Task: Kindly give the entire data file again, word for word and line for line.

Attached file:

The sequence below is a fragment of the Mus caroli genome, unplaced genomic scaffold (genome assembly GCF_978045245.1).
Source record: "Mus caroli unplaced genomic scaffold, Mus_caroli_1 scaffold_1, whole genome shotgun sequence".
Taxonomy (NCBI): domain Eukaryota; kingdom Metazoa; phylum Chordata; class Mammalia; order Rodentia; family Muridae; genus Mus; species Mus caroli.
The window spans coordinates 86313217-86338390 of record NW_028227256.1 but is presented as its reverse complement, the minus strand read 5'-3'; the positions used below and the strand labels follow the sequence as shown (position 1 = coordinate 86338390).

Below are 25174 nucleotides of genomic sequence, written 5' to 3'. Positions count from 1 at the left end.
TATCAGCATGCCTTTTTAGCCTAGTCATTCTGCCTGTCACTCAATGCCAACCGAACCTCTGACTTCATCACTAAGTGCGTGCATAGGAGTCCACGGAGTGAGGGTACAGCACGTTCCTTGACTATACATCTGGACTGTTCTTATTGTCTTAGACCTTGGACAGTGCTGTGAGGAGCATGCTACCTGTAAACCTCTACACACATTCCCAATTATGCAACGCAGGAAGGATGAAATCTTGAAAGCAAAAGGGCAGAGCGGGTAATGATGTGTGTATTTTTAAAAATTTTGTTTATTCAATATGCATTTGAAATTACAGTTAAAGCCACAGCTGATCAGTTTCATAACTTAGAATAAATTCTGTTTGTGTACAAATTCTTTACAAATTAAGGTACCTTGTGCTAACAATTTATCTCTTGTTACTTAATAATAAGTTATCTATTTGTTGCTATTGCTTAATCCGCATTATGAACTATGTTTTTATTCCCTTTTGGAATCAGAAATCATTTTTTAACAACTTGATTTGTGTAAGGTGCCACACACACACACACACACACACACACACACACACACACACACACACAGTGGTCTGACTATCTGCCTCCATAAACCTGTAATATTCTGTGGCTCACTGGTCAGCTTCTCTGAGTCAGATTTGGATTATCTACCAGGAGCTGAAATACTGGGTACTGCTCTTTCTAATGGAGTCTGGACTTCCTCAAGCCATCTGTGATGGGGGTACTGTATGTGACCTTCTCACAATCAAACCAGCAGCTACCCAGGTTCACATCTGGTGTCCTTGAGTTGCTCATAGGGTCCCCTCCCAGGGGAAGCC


The sequence below is a fragment of the Mus caroli genome, unplaced genomic scaffold (genome assembly GCF_978045245.1).
Source record: "Mus caroli unplaced genomic scaffold, Mus_caroli_1 scaffold_1, whole genome shotgun sequence".
Taxonomy (NCBI): domain Eukaryota; kingdom Metazoa; phylum Chordata; class Mammalia; order Rodentia; family Muridae; genus Mus; species Mus caroli.
The window spans coordinates 86313217-86338390 of record NW_028227256.1 but is presented as its reverse complement, the minus strand read 5'-3'; the positions used below and the strand labels follow the sequence as shown (position 1 = coordinate 86338390).

Below are 25174 nucleotides of genomic sequence, written 5' to 3'. Positions count from 1 at the left end.
TATCAGCATGCCTTTTTAGCCTAGTCATTCTGCCTGTCACTCAATGCCAACCGAACCTCTGACTTCATCACTAAGTGCGTGCATAGGAGTCCACGGAGTGAGGGTACAGCACGTTCCTTGACTATACATCTGGACTGTTCTTATTGTCTTAGACCTTGGACAGTGCTGTGAGGAGCATGCTACCTGTAAACCTCTACACACATTCCCAATTATGCAACGCAGGAAGGATGAAATCTTGAAAGCAAAAGGGCAGAGCGGGTAATGATGTGTGTATTTTTAAAAATTTTGTTTATTCAATATGCATTTGAAATTACAGTTAAAGCCACAGCTGATCAGTTTCATAACTTAGAATAAATTCTGTTTGTGTACAAATTCTTTACAAATTAAGGTACCTTGTGCTAACAATTTATCTCTTGTTACTTAATAATAAGTTATCTATTTGTTGCTATTGCTTAATCCGCATTATGAACTATGTTTTTATTCCCTTTTGGAATCAGAAATCATTTTTTAACAACTTGATTTGTGTAAGGTGCCACACACACACACACACACACACACACACACACACACACACACACACAGTGGTCTGACTATCTGCCTCCATAAACCTGTAATATTCTGTGGCTCACTGGTCAGCTTCTCTGAGTCAGATTTGGATTATCTACCAGGAGCTGAAATACTGGGTACTGCTCTTTCTAATGGAGTCTGGACTTCCTCAAGCCATCTGTGATGGGGGTACTGTATGTGACCTTCTCACAATCAAACCAGCAGCTACCCAGGTTCACATCTGGTGTCCTTGAGTTGCTCATAGGGTCCCCTCCCAGGGGAAGCC